Workers in California and New Jersey who were previously subject to Teamsters bosses’ monopoly bargaining authority have freed themselves from unwanted union control.

The workers received free legal aid from Foundation staff attorneys, and benefited from rule changes at the National Labor Relations Board (NLRB) in Washington pushed for by the Foundation.

In California, Eliseo Haro, an employee at Los Angeles-based KWK Trucking, Inc., submitted a decertification petition with the NLRB because he and his coworkers were being ignored by Teamsters bosses. As Haro puts it, “The union never came in to talk to us, or negotiate a contract, or represent us. They disappeared.”

Haro’s petition was signed by nearly 80 percent of the workers in the 119-employee bargaining unit and called for an NLRB-supervised decertification election, in which KWK employees could vote out the unpopular union officials.

Rather than face an overwhelming defeat in the decertification election, Teamsters bosses chose to walk away. The union disclaimed interest in the unit, and NLRB Region 21 revoked Local 986’s certification as the workers’ monopoly bargaining agent.

New Jersey Decertification Effort Succeeds Despite Union Stall Tactics

In Cinnaminson, New Jersey, Teamsters officials did not immediately leave when a decertification petition was filed by Miguel Valle and his coworkers at a branch of XPO Logistics. Instead, Teamsters lawyers used nearly two months of unnecessary court proceedings to delay the election.

They demanded the vote be held in person at the Teamsters union hall. Foundation attorneys argued that the union lawyers’ requests were merely an effort to delay the vote. Ultimately, as expected, the NLRB’s Regional Director ruled that the election would be conducted by mail.

When Valle and his coworkers finally had their election, they voted 16-2 to remove Teamsters bosses from their workplace.

Foundation-Backed Rule Changes Reduce Needless Election Delays

For workers, just getting a decertification election is often difficult. In some cases, union bosses have created multi-year delays to stymie decertification efforts, trapping workers under union monopoly “representation” and often forced-dues payments they oppose, while they wait for a vote.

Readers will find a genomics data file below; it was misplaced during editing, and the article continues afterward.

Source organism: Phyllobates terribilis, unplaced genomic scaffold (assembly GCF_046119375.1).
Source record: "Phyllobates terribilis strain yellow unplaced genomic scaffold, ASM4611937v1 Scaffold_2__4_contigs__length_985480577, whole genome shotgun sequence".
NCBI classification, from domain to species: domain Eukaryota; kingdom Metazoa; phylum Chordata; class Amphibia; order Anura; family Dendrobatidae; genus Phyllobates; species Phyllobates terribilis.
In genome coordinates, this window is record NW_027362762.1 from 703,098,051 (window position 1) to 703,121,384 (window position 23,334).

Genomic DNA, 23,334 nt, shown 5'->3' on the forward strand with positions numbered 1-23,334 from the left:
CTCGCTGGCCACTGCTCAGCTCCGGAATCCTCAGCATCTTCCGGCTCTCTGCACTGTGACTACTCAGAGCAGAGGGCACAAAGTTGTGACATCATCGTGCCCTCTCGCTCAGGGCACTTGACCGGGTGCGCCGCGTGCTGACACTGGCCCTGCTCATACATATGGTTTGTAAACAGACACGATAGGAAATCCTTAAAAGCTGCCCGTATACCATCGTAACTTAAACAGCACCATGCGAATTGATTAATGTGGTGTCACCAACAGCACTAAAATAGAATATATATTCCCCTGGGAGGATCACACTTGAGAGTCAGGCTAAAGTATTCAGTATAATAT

Union officials frequently attempt to delay or block decertification votes by filing “blocking charges,” unfair labor practice charges that can be used to hold up an election, even when they have nothing to do with the employees’ dissatisfaction with the union.

Union officials’ ability to use this tactic to block or delay votes has been limited by recent NLRB rulemaking, finalized in 2020. Under the NLRB’s new policy, which draws on comments filed by the National Right to Work Foundation, union charges cannot indefinitely stall employee votes, and in most instances votes occur without delay.

Additionally, as the Foundation advocated in its comments, instead of ballots being impounded for months or even years while “blocking charges” are resolved, the NLRB modified its original proposed rule so that in most cases ballots are tallied and the results are announced after employees vote.

“Union bosses can stick around for years, even when they face overwhelming opposition from rank-and-file workers, because of the legal barriers that protect union officials from decertification votes,” said National Right to Work Foundation Vice President and Legal Director Raymond LaJeunesse.

“Thanks to Foundation-backed reforms to the NLRB’s ‘blocking charge’ policy, union officials’ ability to trap workers in union ranks through legal trickery despite overwhelming opposition has been significantly curtailed.”

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